What Is an Adverbial Phrase? | Definition & Examples

Adverbs updated on  March 14, 2024 3 min read

An adverb phrase (or adverbial phrase) is two or more words that function as an adverb in a sentence by modifying a verb, an adjective, another adverb, or an entire clause.

Adverbial phrases, like all adverbs, often explain when (e.g., “in two weeks”), where (e.g., “across from the library”), why (e.g., “to save money”), or how (e.g., “very carefully”).

Adverbial phrase examples
Stella is attending the meeting to protest the new policy.
After the movie, let’s go out to eat.
Put that book on the top shelf.

What is an adverbial phrase?

An adverbial phrase (or adverb phrase) is a group of words that functions as an adverb to give more information about the main clause of a sentence.

Adverbial phrases are formed in different ways. Sometimes, they consist of two adverbs: an intensifier or qualifier (e.g., “very,” “quite,” “somewhat”) followed by another adverb.

Adverbial phrases with two adverbs examples
Adam walked to the bus stop very slowly.
Somewhat regretfully, I sold my concert tickets.

Prepositional phrases (e.g., “under the counter”) and infinitive phrases (e.g., “to avoid the crowds”) can also act as adverbial phrases. Even though they are not formed with an adverb, these phrases can function as adverbs in a sentence.

Prepositional and infinitive phrases as adverbs examples
We are meeting in the conference room at 3 p.m.
Dev is saving money to buy a house.

Just like adverbs, adverb phrases can have different functions in a sentence, as shown in this table.




Place Describe where something happens We walked in the park.
Time Describe when something happens The principal will come before lunch.
Purpose Describe why something happens Sofia is studying to become an engineer.
Manner Describe how something happens I played the song almost perfectly.

Adverbial phrase placement

Adverbial phrases can appear at the beginning or end of a sentence. The choice of where to place them often depends on what you want to emphasize.

When used at the beginning of a sentence, an adverbial phrase is called a fronted adverbial and is usually followed by a comma. When an adverbial phrase appears at the end of a sentence, no comma is required.

Adverbial phrase placement examples
At the end of the performance, the audience gave a standing ovation.
The audience gave a standing ovation at the end of the performance.

When adverbial phrases at the beginning of a sentence are very short (i.e., fewer than four words), some writers will omit the comma. This is acceptable, but it is also acceptable to include a comma. Longer adverbial phrases at the beginning of a sentence should always be followed by a comma.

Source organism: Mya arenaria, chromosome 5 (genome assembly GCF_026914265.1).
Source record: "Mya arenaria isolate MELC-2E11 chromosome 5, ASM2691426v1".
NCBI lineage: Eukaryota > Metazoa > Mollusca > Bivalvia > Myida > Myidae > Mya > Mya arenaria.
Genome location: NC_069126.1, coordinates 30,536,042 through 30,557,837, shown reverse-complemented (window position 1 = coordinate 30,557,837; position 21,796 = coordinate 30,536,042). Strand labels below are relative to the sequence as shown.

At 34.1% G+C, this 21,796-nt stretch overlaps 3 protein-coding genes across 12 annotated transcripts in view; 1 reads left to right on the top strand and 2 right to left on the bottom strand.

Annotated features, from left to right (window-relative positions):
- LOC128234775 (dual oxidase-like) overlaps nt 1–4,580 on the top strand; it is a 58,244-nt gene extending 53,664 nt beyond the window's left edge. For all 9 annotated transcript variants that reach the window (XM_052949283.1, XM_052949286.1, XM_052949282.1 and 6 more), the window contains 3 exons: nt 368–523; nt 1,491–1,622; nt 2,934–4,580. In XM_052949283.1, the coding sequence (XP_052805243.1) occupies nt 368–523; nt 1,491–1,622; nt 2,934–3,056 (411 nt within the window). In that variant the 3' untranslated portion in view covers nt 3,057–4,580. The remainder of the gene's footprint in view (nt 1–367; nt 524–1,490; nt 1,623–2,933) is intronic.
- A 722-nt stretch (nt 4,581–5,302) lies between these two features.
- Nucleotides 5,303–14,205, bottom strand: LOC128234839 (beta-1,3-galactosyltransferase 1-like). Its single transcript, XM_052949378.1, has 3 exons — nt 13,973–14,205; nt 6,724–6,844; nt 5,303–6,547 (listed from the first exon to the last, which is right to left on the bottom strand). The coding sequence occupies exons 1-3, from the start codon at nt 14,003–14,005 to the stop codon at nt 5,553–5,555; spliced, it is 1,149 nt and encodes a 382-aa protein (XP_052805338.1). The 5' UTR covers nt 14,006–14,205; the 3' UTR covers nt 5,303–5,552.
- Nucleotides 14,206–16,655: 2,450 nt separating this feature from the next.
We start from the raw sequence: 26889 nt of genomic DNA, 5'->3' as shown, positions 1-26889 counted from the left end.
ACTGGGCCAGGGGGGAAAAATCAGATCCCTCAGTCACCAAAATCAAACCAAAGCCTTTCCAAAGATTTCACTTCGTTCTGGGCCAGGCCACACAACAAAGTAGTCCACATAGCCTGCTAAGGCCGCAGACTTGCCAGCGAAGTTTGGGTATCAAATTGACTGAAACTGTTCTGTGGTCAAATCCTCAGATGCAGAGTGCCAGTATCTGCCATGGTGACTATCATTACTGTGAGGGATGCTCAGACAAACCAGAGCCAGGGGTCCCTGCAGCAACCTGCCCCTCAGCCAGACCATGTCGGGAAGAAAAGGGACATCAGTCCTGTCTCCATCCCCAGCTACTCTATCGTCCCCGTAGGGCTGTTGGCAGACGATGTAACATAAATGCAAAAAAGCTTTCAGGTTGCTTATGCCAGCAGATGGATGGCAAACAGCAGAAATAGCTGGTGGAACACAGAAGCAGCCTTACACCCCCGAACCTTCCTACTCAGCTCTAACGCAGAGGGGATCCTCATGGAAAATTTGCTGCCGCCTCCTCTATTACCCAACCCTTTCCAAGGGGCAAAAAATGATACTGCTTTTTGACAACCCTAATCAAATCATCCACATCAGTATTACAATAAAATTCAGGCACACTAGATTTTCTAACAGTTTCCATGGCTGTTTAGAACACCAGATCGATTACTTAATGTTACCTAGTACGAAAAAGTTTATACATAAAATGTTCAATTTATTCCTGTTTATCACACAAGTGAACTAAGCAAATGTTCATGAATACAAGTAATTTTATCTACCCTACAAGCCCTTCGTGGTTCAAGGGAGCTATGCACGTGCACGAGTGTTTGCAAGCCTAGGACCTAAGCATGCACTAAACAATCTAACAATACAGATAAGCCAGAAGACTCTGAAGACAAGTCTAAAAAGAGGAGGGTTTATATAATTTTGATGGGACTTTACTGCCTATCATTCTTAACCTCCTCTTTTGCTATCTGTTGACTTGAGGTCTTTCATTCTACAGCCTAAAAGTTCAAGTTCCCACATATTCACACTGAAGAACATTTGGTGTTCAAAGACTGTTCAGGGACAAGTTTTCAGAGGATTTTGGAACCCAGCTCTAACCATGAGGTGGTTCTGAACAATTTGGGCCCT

Fronted adverbial examples
On Tuesday we’re flying to London.
On Tuesday, we’re flying to London.

On the last Tuesday of the month we meet for coffee.
On the last Tuesday of the month, we meet for coffee.

Sometimes, the location of the adverb phrase can change the meaning of the sentence. It is important to consider your intended meaning and watch out for misplaced modifiers (i.e., modifiers that are not clearly connected to what they are supposed to modify).

Modifier placement examples
I’ll tell Theo I’ll work on the project after the meeting. [the adverbial phrase modifies “work”]

After the meeting, I’ll tell Theo I’ll work on the project. [the adverbial phrase modifies “tell”]

Adverbial phrases vs adverbial clauses

Both adverbial phrases and adverbial clauses are groups of words that function as adverbs in sentences. The difference is that adverb clauses have a subject and a verb.

Adverbial phrase vs adverbial clause examples
After lunch, I took a nap.
After I ate lunch, I took a nap.
We will start the hike at sunrise.
We will start the hike when Cade arrives.
Do you want to know more about common mistakes, commonly confused words, or other language topics? Check out some of our other language articles full of examples and quizzes.


Parts of speech


Diamond in the rough

Irregular verb

Slippery slope fallacy



Sunk cost fallacy

Piece of cake

Infinitive phrase

Red herring fallacy

Better late than never


Appeal to authority fallacy

Salt of the earth


Circular reasoning fallacy

What are the different types of adverbials?

Adverbials are words or groups of words that modify verbs, adjectives, other adverbs, or entire clauses.

There are three types of adverbials. Adverbs (e.g., slowly) are one-word adverbials. Adverbial phrases (e.g., “before breakfast”) and adverbial clauses (e.g., “until I come home”) are adverbials made up of multiple words.

Adverbial clauses have both a subject and verb, while adverbial phrases do not.

Can you end a sentence with an adverb?

Yes, sentences can end with adverbs, which are words that modify verbs, adjectives, or other adverbs (e.g., “I run slowly”).

Sentences can also end with an adverbial phrase (e.g., “after dinner”) or adverbial clause (e.g., “after she eats lunch”).

What is the difference between an adjective phrase and an adverb phrase?

An adjective phrase is a group of words that acts as an adjective in a sentence by modifying a noun (e.g., “the weathered gray house”).

An adverbial phrase (or adverb phrase) is a group of words that acts as an adverb in a sentence by modifying a verb, adjective, adverb, or entire clause (e.g., “He ran very quickly”).

Adjective phrases can contain adverbs (e.g., “the exceptionally smart dog”). To distinguish between adjective phrases and adverb phrases, think about what the phrase modifies in the sentence.


Kayla Anderson Hewitt

Kayla has a master's degree in teaching English as a second language. She has taught university-level ESL and first-year composition courses. She also has 15 years of experience as an editor.

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